Staffan de Mistura, special envoy of the UN secretary-general to resolve the Syrian conflict, visited Naim Qassem, deputy secretary-general of Hezbollah, Oct. 16 in Beirut. It is not the first time a Western or UN official has met with leading members of the Shiite organization despite the European Union designating the military wing a terrorist organization in July 2013. It is the first time, however, that a UN official directly involved with the Syrian crisis had requested and obtained a meeting with a prominent Hezbollah member to discuss developments in Syria, the causes behind the conflict and prospective outcomes.
De Mistura’s visit is unprecedented in that neither of his predecessors — Kofi Annan and Lakhdar Brahimi — made such a visit, even though Brahimi has known a number of Hezbollah members for more than two decades. In fact, Brahimi had served as a mediator between warring Lebanese parties in 1989. These acquaintances and friendships, however, did not lead Brahimi to go the extra mile to visit Hezbollah officials.
Hezbollah-affiliated details secured the transportation of the UN official to Qassem’s office, an unidentified address in one of Beirut’s southern suburbs. Sources close to Hezbollah confirmed this to Al-Monitor, perhaps signaling the trust and cooperation between both parties. It was noted that Wafik Safa, head of Hezbollah’s Central Liaison and Coordination Committee and coordinator of security-related communications between the party and the Lebanese authority, was also present to receive de Mistura, who was accompanied by Derek Plumbly, the UN secretary-general's special coordinator in Lebanon.
In regard to the meeting's content, the visit could be considered normal, given the continuous and fruitful cooperation between the two parties that began when de Mistura was the UN secretary-general's special coordinator in south Lebanon, between 2001 and 2004.
Some view the gesture of the visit as necessary. A statement by US Secretary of State John Kerry, during a quick visit to Beirut on June 4, paved the way for it. Kerry called on the parties supporting Syrian President Bashar al-Assad, namely, Russia and Hezbollah, to work together to bring an end to the war. The appointment of de Mistura as special envoy was announced July 10, five weeks after Kerry’s speech.
Sources close to Hezbollah revealed the most important part of the visit, telling Al-Monitor that Hezbollah was now sure that the West perceives it as part of the solution in Syria. That said, the West might at the same time also continue to see Hezbollah as part of the problem.
The same sources said that Hezbollah was impressed with the degree of respect the UN official showed during his visit with Qassem. De Mistura made sure to describe the purpose of the meeting as "listening" to Hezbollah's perspective on the Syria crisis. The content of the discussion, comments and queries showed, however, that de Mistura did not remain silent. He expressed opinions knowing that the message would be conveyed not only among Hezbollah, but also to Syrian officials, given the close ties Hezbollah enjoys with Syrian officials.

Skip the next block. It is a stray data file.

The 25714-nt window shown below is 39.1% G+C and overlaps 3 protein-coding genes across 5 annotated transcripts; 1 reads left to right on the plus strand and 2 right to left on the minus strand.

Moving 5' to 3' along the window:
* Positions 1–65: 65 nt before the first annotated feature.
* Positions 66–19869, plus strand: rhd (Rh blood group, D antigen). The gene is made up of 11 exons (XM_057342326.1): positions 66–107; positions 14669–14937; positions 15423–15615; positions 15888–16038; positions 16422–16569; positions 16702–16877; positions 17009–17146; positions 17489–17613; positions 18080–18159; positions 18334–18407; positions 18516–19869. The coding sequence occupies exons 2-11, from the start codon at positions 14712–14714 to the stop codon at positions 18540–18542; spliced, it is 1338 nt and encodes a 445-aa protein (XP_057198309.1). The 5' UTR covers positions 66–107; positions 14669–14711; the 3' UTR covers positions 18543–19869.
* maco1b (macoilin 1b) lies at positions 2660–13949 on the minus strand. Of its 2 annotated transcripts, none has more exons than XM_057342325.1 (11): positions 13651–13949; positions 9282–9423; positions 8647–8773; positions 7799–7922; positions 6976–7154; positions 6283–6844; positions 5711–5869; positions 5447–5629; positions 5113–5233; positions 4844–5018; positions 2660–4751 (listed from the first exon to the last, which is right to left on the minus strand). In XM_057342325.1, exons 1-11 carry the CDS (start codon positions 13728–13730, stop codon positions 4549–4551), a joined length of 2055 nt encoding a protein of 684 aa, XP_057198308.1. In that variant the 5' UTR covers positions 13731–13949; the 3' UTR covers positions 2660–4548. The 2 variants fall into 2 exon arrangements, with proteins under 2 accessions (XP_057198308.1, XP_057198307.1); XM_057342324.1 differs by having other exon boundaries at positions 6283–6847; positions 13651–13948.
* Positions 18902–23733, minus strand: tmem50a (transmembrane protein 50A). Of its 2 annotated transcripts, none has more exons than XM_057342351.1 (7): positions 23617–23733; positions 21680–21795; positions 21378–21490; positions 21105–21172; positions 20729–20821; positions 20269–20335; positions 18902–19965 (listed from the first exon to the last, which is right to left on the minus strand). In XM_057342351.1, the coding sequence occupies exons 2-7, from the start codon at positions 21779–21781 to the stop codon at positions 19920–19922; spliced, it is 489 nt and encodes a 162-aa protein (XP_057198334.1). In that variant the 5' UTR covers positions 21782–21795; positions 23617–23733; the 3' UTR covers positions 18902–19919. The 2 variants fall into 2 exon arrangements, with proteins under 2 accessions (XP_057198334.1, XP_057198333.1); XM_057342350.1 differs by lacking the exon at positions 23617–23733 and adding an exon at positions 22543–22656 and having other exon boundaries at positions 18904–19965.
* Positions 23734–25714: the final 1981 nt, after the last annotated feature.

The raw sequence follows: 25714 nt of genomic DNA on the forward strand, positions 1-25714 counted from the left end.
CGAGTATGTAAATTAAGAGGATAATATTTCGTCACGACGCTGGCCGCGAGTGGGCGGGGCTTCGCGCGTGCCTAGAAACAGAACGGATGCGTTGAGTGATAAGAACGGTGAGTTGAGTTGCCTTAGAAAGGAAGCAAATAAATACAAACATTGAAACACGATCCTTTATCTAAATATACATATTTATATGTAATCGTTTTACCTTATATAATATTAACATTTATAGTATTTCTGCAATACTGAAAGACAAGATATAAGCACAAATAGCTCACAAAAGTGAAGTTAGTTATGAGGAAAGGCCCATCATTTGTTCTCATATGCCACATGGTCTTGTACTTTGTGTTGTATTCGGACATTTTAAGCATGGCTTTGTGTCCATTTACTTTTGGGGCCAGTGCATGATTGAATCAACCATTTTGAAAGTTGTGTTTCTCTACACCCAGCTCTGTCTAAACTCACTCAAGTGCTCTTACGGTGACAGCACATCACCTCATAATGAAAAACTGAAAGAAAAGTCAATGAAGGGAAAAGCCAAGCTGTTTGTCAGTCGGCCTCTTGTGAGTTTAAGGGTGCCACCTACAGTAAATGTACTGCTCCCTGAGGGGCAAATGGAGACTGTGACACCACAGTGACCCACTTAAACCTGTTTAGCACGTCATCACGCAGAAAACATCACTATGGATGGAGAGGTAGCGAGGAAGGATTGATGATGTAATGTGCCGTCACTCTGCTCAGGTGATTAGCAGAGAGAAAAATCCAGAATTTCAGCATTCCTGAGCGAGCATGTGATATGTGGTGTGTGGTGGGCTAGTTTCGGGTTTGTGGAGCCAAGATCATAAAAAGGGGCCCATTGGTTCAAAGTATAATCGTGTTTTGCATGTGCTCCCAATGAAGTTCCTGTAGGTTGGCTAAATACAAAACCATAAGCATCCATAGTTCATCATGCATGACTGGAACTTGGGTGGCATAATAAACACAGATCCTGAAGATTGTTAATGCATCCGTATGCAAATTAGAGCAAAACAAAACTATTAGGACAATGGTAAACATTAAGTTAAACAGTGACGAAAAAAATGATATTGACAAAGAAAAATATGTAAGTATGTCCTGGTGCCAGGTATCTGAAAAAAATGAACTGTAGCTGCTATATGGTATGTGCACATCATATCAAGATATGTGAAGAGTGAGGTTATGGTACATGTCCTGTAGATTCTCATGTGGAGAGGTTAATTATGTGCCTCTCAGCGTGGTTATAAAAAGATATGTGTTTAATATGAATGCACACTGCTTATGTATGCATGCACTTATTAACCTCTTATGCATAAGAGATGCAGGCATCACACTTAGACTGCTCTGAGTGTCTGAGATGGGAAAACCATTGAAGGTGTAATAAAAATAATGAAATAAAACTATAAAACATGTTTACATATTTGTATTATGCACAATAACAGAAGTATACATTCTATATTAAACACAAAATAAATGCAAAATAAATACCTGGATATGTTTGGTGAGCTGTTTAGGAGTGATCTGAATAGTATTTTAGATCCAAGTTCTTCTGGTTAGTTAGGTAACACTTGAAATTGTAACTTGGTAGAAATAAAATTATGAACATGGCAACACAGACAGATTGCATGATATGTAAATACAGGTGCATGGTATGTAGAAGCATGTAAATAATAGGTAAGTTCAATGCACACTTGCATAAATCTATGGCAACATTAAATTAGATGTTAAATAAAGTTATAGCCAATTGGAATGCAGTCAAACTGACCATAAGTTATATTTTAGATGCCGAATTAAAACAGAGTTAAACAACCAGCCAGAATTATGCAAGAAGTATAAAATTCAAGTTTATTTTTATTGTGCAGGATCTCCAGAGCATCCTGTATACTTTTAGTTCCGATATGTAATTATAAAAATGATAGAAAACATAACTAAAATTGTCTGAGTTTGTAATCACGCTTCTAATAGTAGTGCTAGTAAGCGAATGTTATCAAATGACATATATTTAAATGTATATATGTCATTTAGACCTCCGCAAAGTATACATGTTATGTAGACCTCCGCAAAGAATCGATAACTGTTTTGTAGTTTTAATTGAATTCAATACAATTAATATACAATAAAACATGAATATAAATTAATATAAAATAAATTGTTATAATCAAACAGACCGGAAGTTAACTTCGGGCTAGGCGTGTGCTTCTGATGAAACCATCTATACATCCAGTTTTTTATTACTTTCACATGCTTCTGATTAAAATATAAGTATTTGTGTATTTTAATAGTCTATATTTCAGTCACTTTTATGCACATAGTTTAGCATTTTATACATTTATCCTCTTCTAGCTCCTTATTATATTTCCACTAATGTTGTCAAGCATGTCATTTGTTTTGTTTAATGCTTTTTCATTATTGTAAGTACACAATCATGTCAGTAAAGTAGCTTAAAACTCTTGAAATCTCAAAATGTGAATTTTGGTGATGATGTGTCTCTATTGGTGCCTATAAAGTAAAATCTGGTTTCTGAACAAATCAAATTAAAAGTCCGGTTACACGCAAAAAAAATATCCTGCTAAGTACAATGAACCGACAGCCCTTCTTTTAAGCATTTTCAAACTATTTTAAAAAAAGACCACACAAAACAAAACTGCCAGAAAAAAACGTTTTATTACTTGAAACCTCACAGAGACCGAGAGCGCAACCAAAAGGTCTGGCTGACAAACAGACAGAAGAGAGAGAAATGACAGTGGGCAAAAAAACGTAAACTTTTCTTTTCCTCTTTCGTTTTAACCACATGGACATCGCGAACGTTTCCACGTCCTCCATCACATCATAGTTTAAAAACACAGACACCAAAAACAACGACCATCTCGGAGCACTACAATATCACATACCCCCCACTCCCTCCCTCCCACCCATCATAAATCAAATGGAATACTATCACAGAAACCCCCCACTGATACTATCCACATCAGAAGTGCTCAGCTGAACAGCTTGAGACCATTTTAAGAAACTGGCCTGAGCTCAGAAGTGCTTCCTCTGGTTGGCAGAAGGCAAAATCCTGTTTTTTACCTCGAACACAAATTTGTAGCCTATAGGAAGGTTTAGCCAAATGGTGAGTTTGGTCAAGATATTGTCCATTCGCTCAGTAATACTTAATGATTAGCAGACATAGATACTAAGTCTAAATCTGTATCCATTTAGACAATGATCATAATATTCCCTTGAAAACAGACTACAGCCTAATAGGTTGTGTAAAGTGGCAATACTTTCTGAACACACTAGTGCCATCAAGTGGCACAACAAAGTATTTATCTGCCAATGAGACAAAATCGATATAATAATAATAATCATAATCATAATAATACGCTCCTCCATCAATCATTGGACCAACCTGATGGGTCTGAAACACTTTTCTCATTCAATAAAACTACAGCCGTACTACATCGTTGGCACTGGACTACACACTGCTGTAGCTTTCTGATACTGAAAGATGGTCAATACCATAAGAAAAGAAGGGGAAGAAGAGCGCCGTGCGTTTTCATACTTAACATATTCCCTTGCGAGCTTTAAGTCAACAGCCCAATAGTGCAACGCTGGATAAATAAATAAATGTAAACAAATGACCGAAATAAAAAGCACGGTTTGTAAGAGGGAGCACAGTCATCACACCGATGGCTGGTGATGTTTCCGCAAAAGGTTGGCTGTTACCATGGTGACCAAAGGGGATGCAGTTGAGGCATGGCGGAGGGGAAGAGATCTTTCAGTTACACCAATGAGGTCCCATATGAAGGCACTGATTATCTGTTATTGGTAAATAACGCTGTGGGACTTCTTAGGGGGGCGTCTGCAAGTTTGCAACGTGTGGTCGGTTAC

Qassem is said to have presented Hezbollah’s opinion vis-a-vis the Syrian crisis in detail. He comprehensively analyzed the crisis from its eruption to date, asserting that the phase of peaceful protests under the banner of constitutional demands was only a facade, aimed at leading Syria to the current state of terrorist violence, destruction and dismantlement of society and the state.
According to Qassem, Hezbollah believes that the only effective solution in Syria is through a political process that includes all parties. By this, Hezbollah means power sharing under Assad's leadership, because, it argues, such a process cannot be achieved without him or the regime over which he presides.
Qassem reiterated this position after the meeting in a statement for which Hezbollah distributed a transcript, stating, “The political solution saves Syria and its people. All parties should expect to make painful concessions in this regard. But this is the only available solution, and no other solution exists.” The “painful concessions” refer to the regime’s acknowledgment of the opposition as a partner in governing and acknowledgement by the opposition and those supporting it that the current regime is their partner in Syria.
The sources claimed that de Mistura had expressed opinions close to Hezbollah's in terms of a peaceful solution and political settlement, although the details differed. The meeting ended with agreement on the necessity of holding further discussions.